Discussions about how to pay for action to deal with climate change were a large part of the agenda of recent United Nations talks in Bangkok, Thailand.
On the heels of those meetings, The Jakarta Post published a Sept. 11 editorial by two policy specialists from The Nature Conservancy on the importance of developing countries getting “ready” to access, distribute, and make effective use of financial resources for climate change action.
The authors, Jorge Gastelumendi, senior advisor on international climate policy for The Nature Conservancy in Washington, D.C., and Budi Kuncoro, director of external affairs for The Nature Conservancy in Indonesia, write that getting parties to answer questions about climate finance – such as “how much,” “from where” and “how finance should flow,” may provide momentum for progress in other parts of the negotiations.
Nations will gather for another round of UN Conference of the Parties (COP 18) talks in Doha, Qatar in late November and early December, and climate finance for developing countries is sure to be a big topic on the agenda.
The Nature Conservancy recently released a paper, Climate Finance Readiness: Lessons Learned in Developing Countries, which provides analysis of elements that help enhance the efficiency and transparency of climate finance mechanisms.
The paper includes discussion of Indonesia, where the National Council for Climate Change, as well as other key ministries, are playing important roles for effective coordination to mainstream climate change into the nation’s development priorities.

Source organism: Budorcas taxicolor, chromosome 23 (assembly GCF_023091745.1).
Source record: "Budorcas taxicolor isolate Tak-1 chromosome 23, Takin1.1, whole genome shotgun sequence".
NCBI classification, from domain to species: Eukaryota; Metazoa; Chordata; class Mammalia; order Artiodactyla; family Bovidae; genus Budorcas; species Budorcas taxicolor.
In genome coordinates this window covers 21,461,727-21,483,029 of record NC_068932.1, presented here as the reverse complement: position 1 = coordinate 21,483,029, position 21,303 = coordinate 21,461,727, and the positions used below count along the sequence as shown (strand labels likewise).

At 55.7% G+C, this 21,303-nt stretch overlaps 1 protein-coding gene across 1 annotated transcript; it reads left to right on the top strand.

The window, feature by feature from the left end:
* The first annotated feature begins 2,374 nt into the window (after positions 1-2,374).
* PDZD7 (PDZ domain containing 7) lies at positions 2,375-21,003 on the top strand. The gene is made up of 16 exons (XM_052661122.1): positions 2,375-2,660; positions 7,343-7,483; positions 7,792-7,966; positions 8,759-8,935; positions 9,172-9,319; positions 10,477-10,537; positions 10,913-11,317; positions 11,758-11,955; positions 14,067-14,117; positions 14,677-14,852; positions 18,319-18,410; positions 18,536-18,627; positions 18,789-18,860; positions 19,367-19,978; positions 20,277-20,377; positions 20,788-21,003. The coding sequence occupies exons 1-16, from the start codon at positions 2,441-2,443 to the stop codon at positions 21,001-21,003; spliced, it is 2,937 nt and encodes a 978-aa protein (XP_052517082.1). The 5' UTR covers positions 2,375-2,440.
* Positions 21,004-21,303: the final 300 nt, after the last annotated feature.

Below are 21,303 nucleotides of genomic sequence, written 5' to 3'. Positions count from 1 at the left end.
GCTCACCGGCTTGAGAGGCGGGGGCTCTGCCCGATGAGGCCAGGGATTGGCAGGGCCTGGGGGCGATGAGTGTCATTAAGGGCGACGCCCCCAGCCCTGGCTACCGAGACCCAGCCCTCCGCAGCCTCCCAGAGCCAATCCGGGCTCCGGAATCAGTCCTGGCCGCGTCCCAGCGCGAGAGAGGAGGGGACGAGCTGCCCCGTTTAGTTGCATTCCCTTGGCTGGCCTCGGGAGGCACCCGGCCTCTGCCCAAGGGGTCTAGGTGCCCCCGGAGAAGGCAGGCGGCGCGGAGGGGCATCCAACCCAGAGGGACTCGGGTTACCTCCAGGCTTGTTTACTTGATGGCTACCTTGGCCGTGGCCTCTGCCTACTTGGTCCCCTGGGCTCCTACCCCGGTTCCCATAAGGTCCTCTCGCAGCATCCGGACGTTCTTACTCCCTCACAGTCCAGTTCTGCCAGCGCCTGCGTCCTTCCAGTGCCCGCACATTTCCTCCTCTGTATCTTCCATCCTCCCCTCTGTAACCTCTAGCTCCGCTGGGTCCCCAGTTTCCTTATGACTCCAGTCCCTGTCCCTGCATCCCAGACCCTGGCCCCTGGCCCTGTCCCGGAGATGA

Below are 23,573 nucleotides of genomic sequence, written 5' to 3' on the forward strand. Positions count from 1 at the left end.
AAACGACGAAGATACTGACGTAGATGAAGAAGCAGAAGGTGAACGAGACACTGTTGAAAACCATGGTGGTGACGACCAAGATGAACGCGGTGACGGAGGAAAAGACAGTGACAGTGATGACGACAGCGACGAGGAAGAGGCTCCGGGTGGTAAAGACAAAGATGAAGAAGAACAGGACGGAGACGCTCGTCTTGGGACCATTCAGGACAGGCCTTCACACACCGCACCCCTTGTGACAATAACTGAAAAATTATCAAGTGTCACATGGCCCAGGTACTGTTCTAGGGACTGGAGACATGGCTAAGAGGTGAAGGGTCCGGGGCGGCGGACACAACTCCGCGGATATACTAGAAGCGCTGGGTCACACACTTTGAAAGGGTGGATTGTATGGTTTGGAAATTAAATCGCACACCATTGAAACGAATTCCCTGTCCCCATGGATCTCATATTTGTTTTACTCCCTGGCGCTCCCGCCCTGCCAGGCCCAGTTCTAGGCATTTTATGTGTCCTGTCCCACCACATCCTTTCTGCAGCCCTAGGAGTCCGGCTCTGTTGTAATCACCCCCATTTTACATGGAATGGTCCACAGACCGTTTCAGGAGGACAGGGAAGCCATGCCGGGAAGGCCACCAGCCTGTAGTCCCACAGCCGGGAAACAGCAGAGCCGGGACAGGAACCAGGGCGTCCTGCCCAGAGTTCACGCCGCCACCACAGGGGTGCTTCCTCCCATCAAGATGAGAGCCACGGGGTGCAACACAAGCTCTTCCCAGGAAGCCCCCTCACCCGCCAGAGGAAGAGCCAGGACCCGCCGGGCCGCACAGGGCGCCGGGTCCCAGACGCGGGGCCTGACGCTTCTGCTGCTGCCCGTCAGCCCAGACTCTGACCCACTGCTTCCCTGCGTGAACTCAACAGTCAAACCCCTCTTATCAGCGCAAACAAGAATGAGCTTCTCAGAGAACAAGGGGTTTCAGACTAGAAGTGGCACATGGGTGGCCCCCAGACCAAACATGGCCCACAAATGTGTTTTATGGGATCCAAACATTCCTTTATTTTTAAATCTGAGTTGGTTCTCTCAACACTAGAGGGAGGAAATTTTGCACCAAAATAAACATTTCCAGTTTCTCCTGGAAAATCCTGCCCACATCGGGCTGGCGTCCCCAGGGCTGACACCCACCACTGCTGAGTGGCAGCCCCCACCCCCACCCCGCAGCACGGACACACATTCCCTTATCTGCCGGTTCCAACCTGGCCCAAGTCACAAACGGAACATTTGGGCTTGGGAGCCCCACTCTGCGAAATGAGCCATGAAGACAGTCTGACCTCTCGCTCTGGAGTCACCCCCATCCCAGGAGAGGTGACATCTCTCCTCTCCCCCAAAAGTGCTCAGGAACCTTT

As the op-ed authors state, “…the paper tries to capture the reality of Indonesia’s and other developing countries’ efforts to create new institutions and/or organize their existing institutions to deal with the challenges posed by climate change causes and impacts, and to…deal with an increasing number of actors, projects and financial flows.”
Lisa Hayden is a blogger for The Nature Conservancy
Photo by Paul Mackie, The Nature Conservancy (A news interview takes place during the 2011 United Nations negotiations in Durban, South Africa, as protestors call for world leaders to “show the money” to those already affected most by climate change.)
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